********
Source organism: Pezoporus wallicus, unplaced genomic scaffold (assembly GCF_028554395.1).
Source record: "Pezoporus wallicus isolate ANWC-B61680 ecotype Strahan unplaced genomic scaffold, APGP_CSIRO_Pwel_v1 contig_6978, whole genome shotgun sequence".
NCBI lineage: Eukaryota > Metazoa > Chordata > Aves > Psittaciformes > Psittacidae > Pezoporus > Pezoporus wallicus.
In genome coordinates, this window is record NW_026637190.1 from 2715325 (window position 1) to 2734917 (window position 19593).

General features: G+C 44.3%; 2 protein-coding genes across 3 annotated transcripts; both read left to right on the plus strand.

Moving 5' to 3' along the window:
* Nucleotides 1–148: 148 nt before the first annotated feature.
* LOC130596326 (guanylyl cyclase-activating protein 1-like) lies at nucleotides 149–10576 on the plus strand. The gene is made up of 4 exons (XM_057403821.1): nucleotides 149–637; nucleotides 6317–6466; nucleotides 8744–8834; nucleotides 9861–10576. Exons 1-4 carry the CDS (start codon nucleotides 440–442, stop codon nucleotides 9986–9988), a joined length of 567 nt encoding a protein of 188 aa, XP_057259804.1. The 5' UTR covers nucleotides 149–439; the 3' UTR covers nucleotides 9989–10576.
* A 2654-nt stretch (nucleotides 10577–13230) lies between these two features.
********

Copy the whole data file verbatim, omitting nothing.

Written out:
Source organism: Pezoporus wallicus, unplaced genomic scaffold (assembly GCF_028554395.1).
Source record: "Pezoporus wallicus isolate ANWC-B61680 ecotype Strahan unplaced genomic scaffold, APGP_CSIRO_Pwel_v1 contig_6978, whole genome shotgun sequence".
NCBI lineage: Eukaryota > Metazoa > Chordata > Aves > Psittaciformes > Psittacidae > Pezoporus > Pezoporus wallicus.
In genome coordinates, this window is record NW_026637190.1 from 2715325 (window position 1) to 2734917 (window position 19593).

General features: G+C 44.3%; 2 protein-coding genes across 3 annotated transcripts; both read left to right on the plus strand.

Moving 5' to 3' along the window:
* Nucleotides 1–148: 148 nt before the first annotated feature.
* LOC130596326 (guanylyl cyclase-activating protein 1-like) lies at nucleotides 149–10576 on the plus strand. The gene is made up of 4 exons (XM_057403821.1): nucleotides 149–637; nucleotides 6317–6466; nucleotides 8744–8834; nucleotides 9861–10576. Exons 1-4 carry the CDS (start codon nucleotides 440–442, stop codon nucleotides 9986–9988), a joined length of 567 nt encoding a protein of 188 aa, XP_057259804.1. The 5' UTR covers nucleotides 149–439; the 3' UTR covers nucleotides 9989–10576.
* A 2654-nt stretch (nucleotides 10577–13230) lies between these two features.